My Mom, My Heart: My Tips for Women’s Heart Health

I write this today, February 15, 2014, on my beloved mother’s birthday.  She had her first heart attack in October of 2003.  She died of a second heart attack three months later in January of 2004.  A day after her death, in a fog of grief and disbelief, I answered a call from her cardiologist’s office.  He wanted her to switch cholesterol medications because her cholesterol was still high in spite of the current medication she was taking.  Cholesterol medication?  I wasn’t aware she had been diagnosed with high cholesterol.  My mother had never taken a statin before.  She had never mentioned that she had high cholesterol.  Is that because she didn’t know?  Hadn’t she been screened before then?  She was 70 years old.  Certainly lab work had been done prior to her collapse on the kitchen floor.

I still don’t know the answers to those questions. But what I do know is women die of heart disease every day – without knowing the risk heart disease poses to them. According to the American Heart Association, 46% of women are unaware that heart disease is the greatest health problem facing women today.   That’s a staggering number for such a killer disease – a disease that kills 1 in 3 American women.  And for the aging female, that risk increases with declining estrogen levels.  What’s a woman to do?

  • Know your numbers!  I’m sure you have heard that phrase before, but it helps to know what you’re starting with so you can plan (see next action step) where you’d like to end up:  cholesterol, blood pressure, blood sugar to name a few.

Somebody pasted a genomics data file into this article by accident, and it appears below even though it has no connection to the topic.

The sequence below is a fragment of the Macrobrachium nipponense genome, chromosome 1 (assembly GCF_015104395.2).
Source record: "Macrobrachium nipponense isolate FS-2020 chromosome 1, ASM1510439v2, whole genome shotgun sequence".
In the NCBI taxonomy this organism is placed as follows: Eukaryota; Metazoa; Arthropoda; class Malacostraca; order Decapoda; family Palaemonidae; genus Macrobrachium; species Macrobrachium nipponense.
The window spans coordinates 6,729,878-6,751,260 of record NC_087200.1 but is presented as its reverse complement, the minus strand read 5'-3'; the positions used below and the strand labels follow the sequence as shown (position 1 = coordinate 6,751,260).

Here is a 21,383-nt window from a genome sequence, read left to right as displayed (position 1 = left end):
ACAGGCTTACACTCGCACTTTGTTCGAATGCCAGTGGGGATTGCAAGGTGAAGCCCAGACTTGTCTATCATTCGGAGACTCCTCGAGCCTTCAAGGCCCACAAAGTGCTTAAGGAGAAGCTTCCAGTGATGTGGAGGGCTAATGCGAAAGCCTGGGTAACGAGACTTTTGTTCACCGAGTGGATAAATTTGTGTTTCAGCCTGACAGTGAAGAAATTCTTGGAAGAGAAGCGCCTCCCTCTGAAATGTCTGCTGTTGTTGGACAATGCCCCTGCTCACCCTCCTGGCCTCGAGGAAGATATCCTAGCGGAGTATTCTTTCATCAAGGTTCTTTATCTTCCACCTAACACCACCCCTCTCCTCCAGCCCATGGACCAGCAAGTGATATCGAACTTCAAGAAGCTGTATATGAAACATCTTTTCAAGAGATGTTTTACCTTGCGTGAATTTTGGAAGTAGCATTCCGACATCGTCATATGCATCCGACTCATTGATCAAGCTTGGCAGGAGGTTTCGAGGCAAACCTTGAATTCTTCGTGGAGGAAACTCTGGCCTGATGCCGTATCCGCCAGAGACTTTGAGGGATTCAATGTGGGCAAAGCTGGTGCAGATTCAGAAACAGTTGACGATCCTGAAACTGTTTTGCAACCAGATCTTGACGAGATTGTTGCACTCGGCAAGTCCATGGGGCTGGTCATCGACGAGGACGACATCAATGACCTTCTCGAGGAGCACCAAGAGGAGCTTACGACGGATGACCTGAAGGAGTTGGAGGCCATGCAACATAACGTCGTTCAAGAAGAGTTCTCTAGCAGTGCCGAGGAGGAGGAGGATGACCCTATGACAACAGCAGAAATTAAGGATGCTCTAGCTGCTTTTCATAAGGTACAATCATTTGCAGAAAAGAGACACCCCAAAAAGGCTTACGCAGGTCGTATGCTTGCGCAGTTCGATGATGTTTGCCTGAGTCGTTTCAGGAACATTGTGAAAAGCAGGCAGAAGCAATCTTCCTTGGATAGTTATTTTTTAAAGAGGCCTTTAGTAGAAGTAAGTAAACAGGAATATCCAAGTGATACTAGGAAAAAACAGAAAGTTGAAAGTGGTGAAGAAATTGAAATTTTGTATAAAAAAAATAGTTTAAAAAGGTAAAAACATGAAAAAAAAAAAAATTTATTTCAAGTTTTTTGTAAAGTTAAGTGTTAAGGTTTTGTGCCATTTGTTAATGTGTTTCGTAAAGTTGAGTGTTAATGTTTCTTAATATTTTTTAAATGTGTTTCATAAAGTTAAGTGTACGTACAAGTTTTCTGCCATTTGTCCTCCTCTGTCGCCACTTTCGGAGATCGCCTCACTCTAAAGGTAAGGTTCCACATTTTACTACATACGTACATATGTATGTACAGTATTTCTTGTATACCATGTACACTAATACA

• Develop an eating plan from the heart, then heartily commit to it.  Are you eating too much salt?  How often do you eat out?  Do you eat a lot of highly processed foods?  Identify 3 things in your diet that need improving and start there.  Trying to change too many things at once can be overwhelming.
  • Bust a move for your heart!  Exercise lowers your blood pressure, helps you lose weight, increases your good cholesterol (HDL), reduces your bad cholesterol (LDL), and increases your insulin sensitivity.  Yes, we’re all busy, but make time.  If you don’t make time for yourself, no one else will.  So start by taking a walk – it’s easy, it’s free, and can be done almost anywhere.

I have a constant ache in my heart since losing my mother – an ache that’s eased by many wonderful memories.  I had the good fortune of being born to a woman I loved and respected.  She would want me to be healthy.  She would want me to “Go Red” for women.  I want ALL women to “Go Red.”

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